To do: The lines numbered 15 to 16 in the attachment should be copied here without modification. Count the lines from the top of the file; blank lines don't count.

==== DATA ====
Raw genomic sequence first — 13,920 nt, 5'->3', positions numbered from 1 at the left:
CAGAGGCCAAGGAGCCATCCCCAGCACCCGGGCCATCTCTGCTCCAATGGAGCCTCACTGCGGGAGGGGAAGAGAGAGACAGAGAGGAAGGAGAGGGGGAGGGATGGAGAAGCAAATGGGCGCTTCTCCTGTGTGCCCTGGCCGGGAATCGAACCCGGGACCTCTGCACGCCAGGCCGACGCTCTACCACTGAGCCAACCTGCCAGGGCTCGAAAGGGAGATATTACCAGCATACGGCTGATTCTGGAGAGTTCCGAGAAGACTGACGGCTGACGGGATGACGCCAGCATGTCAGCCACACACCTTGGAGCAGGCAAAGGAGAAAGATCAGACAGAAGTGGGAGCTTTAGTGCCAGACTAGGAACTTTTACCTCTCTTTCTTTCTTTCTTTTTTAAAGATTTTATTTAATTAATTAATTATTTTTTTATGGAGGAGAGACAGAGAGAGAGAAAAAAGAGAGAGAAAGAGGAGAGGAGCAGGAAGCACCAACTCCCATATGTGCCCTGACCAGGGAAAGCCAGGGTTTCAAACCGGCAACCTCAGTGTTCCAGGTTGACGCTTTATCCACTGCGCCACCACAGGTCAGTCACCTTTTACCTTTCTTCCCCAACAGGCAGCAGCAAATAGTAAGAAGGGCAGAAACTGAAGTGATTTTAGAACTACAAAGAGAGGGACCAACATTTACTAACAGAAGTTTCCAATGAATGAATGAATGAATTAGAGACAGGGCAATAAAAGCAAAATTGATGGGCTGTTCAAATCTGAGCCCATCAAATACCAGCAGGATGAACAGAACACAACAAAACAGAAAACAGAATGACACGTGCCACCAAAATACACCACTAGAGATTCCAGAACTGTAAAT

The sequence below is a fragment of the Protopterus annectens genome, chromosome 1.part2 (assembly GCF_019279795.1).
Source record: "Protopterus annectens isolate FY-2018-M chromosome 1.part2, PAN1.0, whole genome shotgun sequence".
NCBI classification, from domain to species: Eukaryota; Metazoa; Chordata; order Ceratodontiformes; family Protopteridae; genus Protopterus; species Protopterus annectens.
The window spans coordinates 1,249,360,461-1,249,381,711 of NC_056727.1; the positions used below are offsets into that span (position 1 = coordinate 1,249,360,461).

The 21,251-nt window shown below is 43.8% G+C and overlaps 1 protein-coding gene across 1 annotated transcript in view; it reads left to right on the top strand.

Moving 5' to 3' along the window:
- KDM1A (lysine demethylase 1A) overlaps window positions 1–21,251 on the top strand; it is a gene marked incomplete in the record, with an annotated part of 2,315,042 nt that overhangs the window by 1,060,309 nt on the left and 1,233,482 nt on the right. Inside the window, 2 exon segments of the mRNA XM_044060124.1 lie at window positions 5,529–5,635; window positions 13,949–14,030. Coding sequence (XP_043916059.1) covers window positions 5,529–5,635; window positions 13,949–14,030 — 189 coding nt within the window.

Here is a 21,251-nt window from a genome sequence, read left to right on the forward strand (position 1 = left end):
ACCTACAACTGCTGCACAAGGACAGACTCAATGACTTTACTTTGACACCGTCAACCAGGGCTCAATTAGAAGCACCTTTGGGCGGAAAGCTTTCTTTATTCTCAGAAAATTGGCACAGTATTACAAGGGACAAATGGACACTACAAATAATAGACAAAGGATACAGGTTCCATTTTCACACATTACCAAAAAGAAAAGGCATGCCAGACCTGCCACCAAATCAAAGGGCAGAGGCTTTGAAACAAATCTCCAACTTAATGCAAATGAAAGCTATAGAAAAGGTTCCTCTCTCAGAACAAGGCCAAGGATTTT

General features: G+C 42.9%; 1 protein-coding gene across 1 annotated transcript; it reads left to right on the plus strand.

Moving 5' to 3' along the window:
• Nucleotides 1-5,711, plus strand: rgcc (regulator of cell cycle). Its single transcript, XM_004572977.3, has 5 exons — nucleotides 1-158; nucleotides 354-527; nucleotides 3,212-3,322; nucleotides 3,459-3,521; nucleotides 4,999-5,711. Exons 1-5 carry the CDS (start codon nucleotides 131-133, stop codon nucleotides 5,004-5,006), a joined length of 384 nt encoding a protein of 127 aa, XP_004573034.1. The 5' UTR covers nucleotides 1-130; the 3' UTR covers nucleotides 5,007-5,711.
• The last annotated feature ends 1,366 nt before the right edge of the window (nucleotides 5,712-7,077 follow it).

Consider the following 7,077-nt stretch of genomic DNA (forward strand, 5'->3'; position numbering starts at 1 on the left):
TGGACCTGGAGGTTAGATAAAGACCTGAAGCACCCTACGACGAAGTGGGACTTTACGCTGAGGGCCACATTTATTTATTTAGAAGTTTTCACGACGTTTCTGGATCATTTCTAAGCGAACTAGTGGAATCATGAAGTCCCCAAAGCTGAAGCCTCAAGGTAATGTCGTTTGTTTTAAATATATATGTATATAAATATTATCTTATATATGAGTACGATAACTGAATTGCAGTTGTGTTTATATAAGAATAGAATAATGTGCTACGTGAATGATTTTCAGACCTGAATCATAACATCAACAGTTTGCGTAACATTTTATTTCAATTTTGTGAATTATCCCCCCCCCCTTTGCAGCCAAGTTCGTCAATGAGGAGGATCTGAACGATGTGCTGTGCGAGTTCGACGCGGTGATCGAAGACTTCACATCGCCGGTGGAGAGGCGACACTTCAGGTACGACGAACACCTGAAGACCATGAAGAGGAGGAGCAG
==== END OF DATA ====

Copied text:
• The last annotated feature ends 1,366 nt before the right edge of the window (nucleotides 5,712-7,077 follow it).

Consider the following 7,077-nt stretch of genomic DNA (forward strand, 5'->3'; position numbering starts at 1 on the left):